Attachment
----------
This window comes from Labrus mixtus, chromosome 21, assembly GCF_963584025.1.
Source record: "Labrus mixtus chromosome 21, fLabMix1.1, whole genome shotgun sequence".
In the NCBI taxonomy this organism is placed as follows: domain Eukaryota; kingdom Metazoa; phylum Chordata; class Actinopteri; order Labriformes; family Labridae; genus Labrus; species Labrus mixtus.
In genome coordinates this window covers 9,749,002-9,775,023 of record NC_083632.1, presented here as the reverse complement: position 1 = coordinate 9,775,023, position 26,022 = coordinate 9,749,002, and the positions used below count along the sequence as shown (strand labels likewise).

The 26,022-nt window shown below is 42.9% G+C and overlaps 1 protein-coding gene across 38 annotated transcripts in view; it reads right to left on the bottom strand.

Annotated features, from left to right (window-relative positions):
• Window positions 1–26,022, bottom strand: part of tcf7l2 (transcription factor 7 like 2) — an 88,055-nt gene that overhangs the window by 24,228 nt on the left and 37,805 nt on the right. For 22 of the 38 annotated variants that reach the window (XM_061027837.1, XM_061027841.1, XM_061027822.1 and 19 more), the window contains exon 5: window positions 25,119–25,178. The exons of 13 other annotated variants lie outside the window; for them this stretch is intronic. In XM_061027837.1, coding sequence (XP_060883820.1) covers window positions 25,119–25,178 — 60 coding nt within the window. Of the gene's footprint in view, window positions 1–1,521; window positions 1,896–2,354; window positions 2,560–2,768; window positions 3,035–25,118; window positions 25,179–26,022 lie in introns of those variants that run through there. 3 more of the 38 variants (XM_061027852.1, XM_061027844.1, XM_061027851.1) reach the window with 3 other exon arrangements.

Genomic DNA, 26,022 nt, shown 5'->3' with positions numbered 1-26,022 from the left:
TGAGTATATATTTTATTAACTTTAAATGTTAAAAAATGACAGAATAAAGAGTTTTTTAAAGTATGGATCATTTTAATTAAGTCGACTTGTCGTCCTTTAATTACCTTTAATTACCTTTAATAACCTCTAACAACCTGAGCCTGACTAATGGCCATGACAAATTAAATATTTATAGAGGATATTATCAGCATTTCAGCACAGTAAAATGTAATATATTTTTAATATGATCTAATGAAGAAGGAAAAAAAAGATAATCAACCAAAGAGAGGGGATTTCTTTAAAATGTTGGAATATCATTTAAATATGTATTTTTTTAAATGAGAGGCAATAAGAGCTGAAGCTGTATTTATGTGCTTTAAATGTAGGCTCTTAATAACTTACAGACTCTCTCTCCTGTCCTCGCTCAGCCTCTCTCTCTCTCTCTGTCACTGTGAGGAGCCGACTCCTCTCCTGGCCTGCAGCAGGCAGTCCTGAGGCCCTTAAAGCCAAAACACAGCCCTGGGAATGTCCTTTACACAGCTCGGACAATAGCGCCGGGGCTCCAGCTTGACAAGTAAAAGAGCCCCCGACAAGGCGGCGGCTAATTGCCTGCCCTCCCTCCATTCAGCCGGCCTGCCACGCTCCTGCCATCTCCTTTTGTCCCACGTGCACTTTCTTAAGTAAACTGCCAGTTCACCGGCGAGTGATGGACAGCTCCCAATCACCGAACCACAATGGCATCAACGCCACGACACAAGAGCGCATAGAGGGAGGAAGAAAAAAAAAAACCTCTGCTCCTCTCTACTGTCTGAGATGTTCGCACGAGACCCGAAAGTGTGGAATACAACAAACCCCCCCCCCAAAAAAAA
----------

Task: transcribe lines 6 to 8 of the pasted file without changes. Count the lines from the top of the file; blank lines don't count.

Annotated features, from left to right (window-relative positions):
• Window positions 1–26,022, bottom strand: part of tcf7l2 (transcription factor 7 like 2) — an 88,055-nt gene that overhangs the window by 24,228 nt on the left and 37,805 nt on the right. For 22 of the 38 annotated variants that reach the window (XM_061027837.1, XM_061027841.1, XM_061027822.1 and 19 more), the window contains exon 5: window positions 25,119–25,178. The exons of 13 other annotated variants lie outside the window; for them this stretch is intronic. In XM_061027837.1, coding sequence (XP_060883820.1) covers window positions 25,119–25,178 — 60 coding nt within the window. Of the gene's footprint in view, window positions 1–1,521; window positions 1,896–2,354; window positions 2,560–2,768; window positions 3,035–25,118; window positions 25,179–26,022 lie in introns of those variants that run through there. 3 more of the 38 variants (XM_061027852.1, XM_061027844.1, XM_061027851.1) reach the window with 3 other exon arrangements.

Genomic DNA, 26,022 nt, shown 5'->3' with positions numbered 1-26,022 from the left: